Terrorism takes many forms; all insidious, devastating, and unfathomable for the great majority of the world. The questions following such a tragedy are always the same: who is responsible; why did they do this; how can such senseless violence still happen?
And the response, regrettably, is always the same as well.
While there is an initial outpouring of empathy and support from the international community, cries for vengeance and retaliation always break through the sorrow. We saw this yesterday, when over one hundred people were killed, and many more injured, by calculated terrorist attacks in Paris. What began as shock and sadness quickly devolved into mob-fueled internet hatred, plucked from the palette of Rush Limbaugh, Fox News, and the like, and splattered across my Facebook feed.
“Bomb ISIS, kill them all!”
“Nuke ISIS, no more threats.”
“I want the heads of ISIS fighters put on display in Paris and sent to the families of the victims.”
It is easy to understand these sentiments. It is perfectly reasonable to feel anger towards the perpetrators of such massacres. But when your proposed solution is more akin to the plot of Se7en than anything else, perhaps it’s time for some self-reflection.
More than anything, I want terrorism to be eradicated. But that doesn’t mean I would condone everything to reach that goal. Many have suggested that the only way we can stop these attacks is by eradicating extremist groups through force. And maybe these people are right. But there are costs for such violence.
How much are we willing to give up to secure our safety? Civilian lives are at risk if we retaliate via airstrikes; American lives would undoubtedly be lost in a boots-on-the-ground invasion. More or less than would be without large-scale action? I don’t know.
What if we were able to kill all extremists without losing any other lives? I’m certain that many would readily embrace this end-all hypothetical. But it’s not as simple as that. I’m sure many of these extremists have families. What should we do with their children? Kill them? Let them live? At what age does one become an extremist? Maybe we could use puberty as an effective cutoff.
Even if we were able to eliminate every single extremist in the world, we would create a cultural vacuum. Where fathers and mothers, brothers and sisters, children and grandchildren, friends and neighbors once stood would be nothing but death. You can try to explain to a child why it was necessary to kill his or her parent, but all that child is going to hear are justifications of why you took it upon yourself to take the life of their loved one.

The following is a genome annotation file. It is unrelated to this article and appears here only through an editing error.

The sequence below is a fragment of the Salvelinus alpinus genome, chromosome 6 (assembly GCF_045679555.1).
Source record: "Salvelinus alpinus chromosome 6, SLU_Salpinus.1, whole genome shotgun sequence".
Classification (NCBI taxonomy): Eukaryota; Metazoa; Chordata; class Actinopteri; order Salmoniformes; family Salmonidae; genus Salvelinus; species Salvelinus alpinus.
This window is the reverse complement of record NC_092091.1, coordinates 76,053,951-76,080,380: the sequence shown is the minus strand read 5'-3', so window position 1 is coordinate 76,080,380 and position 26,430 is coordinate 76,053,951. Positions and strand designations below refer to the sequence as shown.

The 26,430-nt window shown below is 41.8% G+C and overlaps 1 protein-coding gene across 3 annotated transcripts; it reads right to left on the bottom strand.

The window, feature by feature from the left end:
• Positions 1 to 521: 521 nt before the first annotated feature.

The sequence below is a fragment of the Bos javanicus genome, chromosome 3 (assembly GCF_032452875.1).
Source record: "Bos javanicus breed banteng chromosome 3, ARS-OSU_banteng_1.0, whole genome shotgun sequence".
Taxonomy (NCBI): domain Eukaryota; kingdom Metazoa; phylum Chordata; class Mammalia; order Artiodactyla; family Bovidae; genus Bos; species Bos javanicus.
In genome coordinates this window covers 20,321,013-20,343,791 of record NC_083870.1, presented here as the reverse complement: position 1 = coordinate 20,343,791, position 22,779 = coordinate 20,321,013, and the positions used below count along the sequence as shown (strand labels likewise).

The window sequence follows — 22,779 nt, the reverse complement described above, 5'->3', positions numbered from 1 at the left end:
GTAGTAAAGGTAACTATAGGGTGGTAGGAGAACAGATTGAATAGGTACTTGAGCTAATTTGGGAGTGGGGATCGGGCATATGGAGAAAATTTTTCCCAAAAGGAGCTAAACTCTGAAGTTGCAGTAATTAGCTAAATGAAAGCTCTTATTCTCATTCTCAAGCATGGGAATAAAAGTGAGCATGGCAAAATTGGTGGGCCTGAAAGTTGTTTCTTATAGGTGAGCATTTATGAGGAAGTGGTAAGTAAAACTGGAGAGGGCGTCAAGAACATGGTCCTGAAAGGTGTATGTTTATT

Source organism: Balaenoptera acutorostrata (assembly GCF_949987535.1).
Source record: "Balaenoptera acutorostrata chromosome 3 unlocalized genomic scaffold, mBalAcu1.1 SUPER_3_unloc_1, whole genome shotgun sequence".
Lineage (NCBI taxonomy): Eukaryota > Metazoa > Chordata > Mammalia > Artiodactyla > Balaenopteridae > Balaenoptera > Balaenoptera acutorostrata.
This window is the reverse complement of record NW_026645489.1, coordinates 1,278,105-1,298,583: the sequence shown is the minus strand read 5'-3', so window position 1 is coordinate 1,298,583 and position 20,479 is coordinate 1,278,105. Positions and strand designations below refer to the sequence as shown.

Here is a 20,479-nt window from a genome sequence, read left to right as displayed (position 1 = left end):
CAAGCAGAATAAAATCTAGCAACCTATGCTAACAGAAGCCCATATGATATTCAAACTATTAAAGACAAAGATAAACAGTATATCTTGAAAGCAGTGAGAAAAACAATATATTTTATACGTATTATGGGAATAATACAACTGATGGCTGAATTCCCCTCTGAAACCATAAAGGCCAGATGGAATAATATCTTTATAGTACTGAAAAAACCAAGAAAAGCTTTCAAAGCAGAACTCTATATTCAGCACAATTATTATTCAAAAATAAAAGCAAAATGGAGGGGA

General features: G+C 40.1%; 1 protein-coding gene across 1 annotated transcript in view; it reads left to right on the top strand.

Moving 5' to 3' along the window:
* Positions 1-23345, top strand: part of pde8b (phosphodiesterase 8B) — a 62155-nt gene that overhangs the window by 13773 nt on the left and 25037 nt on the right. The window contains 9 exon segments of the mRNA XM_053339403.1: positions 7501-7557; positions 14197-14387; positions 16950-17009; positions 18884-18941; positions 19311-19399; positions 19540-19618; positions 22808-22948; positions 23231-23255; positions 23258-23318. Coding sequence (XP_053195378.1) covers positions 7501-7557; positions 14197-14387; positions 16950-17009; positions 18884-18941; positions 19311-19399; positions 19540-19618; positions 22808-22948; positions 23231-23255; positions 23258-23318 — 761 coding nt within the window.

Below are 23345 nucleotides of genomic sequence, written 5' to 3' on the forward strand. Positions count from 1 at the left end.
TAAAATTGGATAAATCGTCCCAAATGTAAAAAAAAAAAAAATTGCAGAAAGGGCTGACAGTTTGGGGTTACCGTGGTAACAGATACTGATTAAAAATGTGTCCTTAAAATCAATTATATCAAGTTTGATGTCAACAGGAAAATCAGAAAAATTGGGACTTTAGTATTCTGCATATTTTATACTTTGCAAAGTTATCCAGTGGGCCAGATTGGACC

And in the end, is that really any different then the terrorism that prompted retaliation? Sure, they initiated it, but we have long since passed the time where eye-for-an-eye was an accepted metric for punishment.
It is this very kind of retaliatory policy that allows geopolitical conflicts to fester for generations. Once we begin killing each other, we will never be short of reasons for vengeance; it won’t even matter why we are fighting, only that WE need to kill THEM, and THEY need to kill US.
This is hardly a constructive means of achieving peace. We need to recognize that extremists, while destructive, distasteful individuals, are people too.
They are not Satan. They are not demons.
These are people who have a certain set of ideas, stemming from their particular instantiation of faith, or their heritage, or their upbringing. Their ideas and actions are, in large part, the product of their environment. They are not harbingers of evil from the depths of Hell, killing willy-nilly because they derive pleasure from their own malevolence.
These are people who have seen friends killed in American drone strikes. People who have been held in totalitarian regimes uplifted by Western Imperialism.
These are PEOPLE.
And while our impulse may be to impose upon them the pain, the loss that we all feel, it is an impulse we have to fight. If we give in to the fleeting satisfaction and closure of vengeance, then we are no better than the ones over which we claim such moral superiority.
The terrorist attacks yesterday in Paris claimed the lives of many; let’s be sure that they don’t steal our humanity as well.